Brainy Lisa Loeb embraces `Hello Kitty'

April 03, 2003|By Rashod D. Ollison | Rashod D. Ollison,SUN POP MUSIC CRITIC

On the phone, Lisa Loeb isn't very chatty. But she is polite, her words softly spoken. Since her ascent up the pop charts in '94, she has been the antithesis of what's hot: a brainy singer-songwriter in dark-frame glasses with a flippy That Girl-like do, strumming a guitar and crooning lyrics of love lost and found. Her style is never obtrusive or overdone; there's an openness.

"The songs are inspired by different experiences," she says, "but they aren't too autobiographical."

On Saturday night, the Dallas native will perform at Temple Oheb Shalom, 7310 Park Heights Ave., in a concert open to the community (age 10 and up). Loeb will front the Haddonfield Symphony, conducted by her brother, Benjamin. Show starts at 8.

"Ben and I have been working on this project for a while," says Loeb, 35. "With the concert, we're bringing together people who would go see a singer-songwriter rock concert and people who would go see a classical concert."

Basically, the show will be Lisa Loeb's greatest hits performed with strings, woodwinds and percussion. She says, "The majority of the songs were [originally] recorded with an orchestra or small string ensemble, anyway. But it's fun to do this live."

Her latest album Hello Lisa - which is actually a re-release of Cake and Pie - doesn't stray too far from the quirky, mellow pop territory she covered in the mid-'90s. Modern rock embellishments and progressive folk touches swirl in the mix.

The L.A. resident made history in '94 when she became the first unsigned artist to score a No. 1 pop hit. "Stay (I Missed You)," Loeb's biggest single to date, was part of the Reality Bites soundtrack. It sold more than 700,000 copies, and she inked a deal with Geffen Records.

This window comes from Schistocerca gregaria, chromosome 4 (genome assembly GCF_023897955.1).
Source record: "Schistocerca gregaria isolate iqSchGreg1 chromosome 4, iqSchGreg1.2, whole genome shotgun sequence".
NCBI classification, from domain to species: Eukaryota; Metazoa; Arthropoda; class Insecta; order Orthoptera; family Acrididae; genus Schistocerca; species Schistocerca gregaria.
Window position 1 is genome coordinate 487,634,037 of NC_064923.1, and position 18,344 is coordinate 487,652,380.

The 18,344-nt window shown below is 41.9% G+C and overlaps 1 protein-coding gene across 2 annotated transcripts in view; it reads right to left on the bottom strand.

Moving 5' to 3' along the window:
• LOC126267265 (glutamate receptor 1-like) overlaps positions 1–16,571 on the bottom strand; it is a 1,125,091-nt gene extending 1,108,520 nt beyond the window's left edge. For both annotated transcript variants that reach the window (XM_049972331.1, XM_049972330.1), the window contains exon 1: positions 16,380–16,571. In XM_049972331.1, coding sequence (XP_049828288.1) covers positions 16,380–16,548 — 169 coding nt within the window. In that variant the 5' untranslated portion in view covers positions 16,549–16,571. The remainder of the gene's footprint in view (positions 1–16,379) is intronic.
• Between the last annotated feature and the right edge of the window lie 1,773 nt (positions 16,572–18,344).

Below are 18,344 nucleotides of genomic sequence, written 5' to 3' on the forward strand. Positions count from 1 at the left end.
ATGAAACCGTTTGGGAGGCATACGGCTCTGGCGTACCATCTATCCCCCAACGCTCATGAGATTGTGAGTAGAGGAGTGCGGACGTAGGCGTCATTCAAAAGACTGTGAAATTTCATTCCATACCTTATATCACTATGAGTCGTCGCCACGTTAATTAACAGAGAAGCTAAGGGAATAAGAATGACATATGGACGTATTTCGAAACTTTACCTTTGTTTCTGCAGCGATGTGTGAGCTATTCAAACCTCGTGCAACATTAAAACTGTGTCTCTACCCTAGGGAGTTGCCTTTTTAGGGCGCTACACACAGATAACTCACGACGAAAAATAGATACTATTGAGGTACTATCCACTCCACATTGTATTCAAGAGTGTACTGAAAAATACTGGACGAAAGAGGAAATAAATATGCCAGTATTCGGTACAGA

Although a year passed before the release of her debut album, Tails, record buyers were still interested in the introverted singer with the tentative, girlish voice, pushing the disc to gold. Firecracker appeared in 1997 and it too sold more than 500,000 copies. Loeb toured with the Wallflowers, Chris Isaak, and she was one of the inaugural performers on Lilith Fair.

But five years (and several trends in pop) passed before another Lisa Loeb album dropped in stores. She took time off to breathe, regroup, live a little. Cake and Pie (a title Loeb says was "philosophical," meaning "you can have your cake and pie in life, whatever you want") quietly appeared in the spring of 2002. Frustrated by the lack of promotion from A&M, Loeb got out of her contract and took the master tapes of her last album with her. Artemis Records, an independent New York label, signed her and re-released the record with bold, girly Hello Kitty artwork. "I love Hello Kitty," Loeb says, and you just know she's blushing on the other end of the line. "She's like a childhood icon. The people who own the image let me use it for the album. If you don't know about Hello Kitty, then the cover, I guess, would look weird to you."

Loeb is tight-lipped about her next project. She says only that she's "working on a few things," collaborating on some tunes with her boyfriend Dweezil Zappa, son of Frank.

About the Saturday concert, Loeb says, "People will be surprised by the combination of rock and classical and how it works out."

If the outcome is anything like her manner on the phone, then a gentle energy - despite the slight bitterness or forlornness in the lyrics - will fill the room.

For tickets or information, call 410-358-0105 or go online to www.templeohebshalom.org.

Rashod D. Ollison, The Sun's new pop music critic, can be reached at rashod.ollison @baltsun.com. His weekly column will appear beginning April 10 in the redesigned entertainment section Live.

Baltimore Sun Articles
|
|
|
Please note the green-lined linked article text has been applied commercially without any involvement from our newsroom editors, reporters or any other editorial staff.